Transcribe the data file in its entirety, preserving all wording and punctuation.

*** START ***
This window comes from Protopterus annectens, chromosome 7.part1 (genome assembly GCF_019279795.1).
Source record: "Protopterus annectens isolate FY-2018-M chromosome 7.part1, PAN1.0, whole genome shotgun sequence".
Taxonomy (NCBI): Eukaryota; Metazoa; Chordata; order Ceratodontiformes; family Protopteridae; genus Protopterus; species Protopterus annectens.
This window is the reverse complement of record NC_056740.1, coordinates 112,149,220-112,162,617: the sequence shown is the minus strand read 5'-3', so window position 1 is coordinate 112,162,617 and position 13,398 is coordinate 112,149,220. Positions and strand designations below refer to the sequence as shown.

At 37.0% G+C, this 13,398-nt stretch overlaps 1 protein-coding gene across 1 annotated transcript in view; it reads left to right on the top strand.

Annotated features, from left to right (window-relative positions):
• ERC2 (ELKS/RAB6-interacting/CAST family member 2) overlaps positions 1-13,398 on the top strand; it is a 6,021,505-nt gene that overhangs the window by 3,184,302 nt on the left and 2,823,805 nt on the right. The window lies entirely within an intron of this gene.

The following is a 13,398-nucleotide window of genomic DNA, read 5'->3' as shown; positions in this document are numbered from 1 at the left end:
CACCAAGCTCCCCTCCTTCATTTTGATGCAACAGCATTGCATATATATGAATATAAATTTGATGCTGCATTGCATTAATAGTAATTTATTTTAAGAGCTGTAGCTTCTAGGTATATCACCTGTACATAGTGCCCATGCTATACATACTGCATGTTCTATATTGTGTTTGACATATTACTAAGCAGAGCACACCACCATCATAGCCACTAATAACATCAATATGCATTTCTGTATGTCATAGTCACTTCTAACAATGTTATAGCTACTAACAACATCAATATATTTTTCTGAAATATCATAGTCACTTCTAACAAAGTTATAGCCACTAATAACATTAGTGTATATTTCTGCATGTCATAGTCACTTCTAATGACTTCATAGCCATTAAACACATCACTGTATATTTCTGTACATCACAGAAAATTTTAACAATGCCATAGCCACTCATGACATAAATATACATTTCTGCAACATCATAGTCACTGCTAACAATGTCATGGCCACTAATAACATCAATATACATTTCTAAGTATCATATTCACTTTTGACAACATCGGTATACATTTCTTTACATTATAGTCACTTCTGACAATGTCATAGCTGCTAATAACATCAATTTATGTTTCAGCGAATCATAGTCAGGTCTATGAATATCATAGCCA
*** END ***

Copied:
This window comes from Protopterus annectens, chromosome 7.part1 (genome assembly GCF_019279795.1).
Source record: "Protopterus annectens isolate FY-2018-M chromosome 7.part1, PAN1.0, whole genome shotgun sequence".
Taxonomy (NCBI): Eukaryota; Metazoa; Chordata; order Ceratodontiformes; family Protopteridae; genus Protopterus; species Protopterus annectens.
This window is the reverse complement of record NC_056740.1, coordinates 112,149,220-112,162,617: the sequence shown is the minus strand read 5'-3', so window position 1 is coordinate 112,162,617 and position 13,398 is coordinate 112,149,220. Positions and strand designations below refer to the sequence as shown.

At 37.0% G+C, this 13,398-nt stretch overlaps 1 protein-coding gene across 1 annotated transcript in view; it reads left to right on the top strand.

Annotated features, from left to right (window-relative positions):
• ERC2 (ELKS/RAB6-interacting/CAST family member 2) overlaps positions 1-13,398 on the top strand; it is a 6,021,505-nt gene that overhangs the window by 3,184,302 nt on the left and 2,823,805 nt on the right. The window lies entirely within an intron of this gene.

The following is a 13,398-nucleotide window of genomic DNA, read 5'->3' as shown; positions in this document are numbered from 1 at the left end:
CACCAAGCTCCCCTCCTTCATTTTGATGCAACAGCATTGCATATATATGAATATAAATTTGATGCTGCATTGCATTAATAGTAATTTATTTTAAGAGCTGTAGCTTCTAGGTATATCACCTGTACATAGTGCCCATGCTATACATACTGCATGTTCTATATTGTGTTTGACATATTACTAAGCAGAGCACACCACCATCATAGCCACTAATAACATCAATATGCATTTCTGTATGTCATAGTCACTTCTAACAATGTTATAGCTACTAACAACATCAATATATTTTTCTGAAATATCATAGTCACTTCTAACAAAGTTATAGCCACTAATAACATTAGTGTATATTTCTGCATGTCATAGTCACTTCTAATGACTTCATAGCCATTAAACACATCACTGTATATTTCTGTACATCACAGAAAATTTTAACAATGCCATAGCCACTCATGACATAAATATACATTTCTGCAACATCATAGTCACTGCTAACAATGTCATGGCCACTAATAACATCAATATACATTTCTAAGTATCATATTCACTTTTGACAACATCGGTATACATTTCTTTACATTATAGTCACTTCTGACAATGTCATAGCTGCTAATAACATCAATTTATGTTTCAGCGAATCATAGTCAGGTCTATGAATATCATAGCCA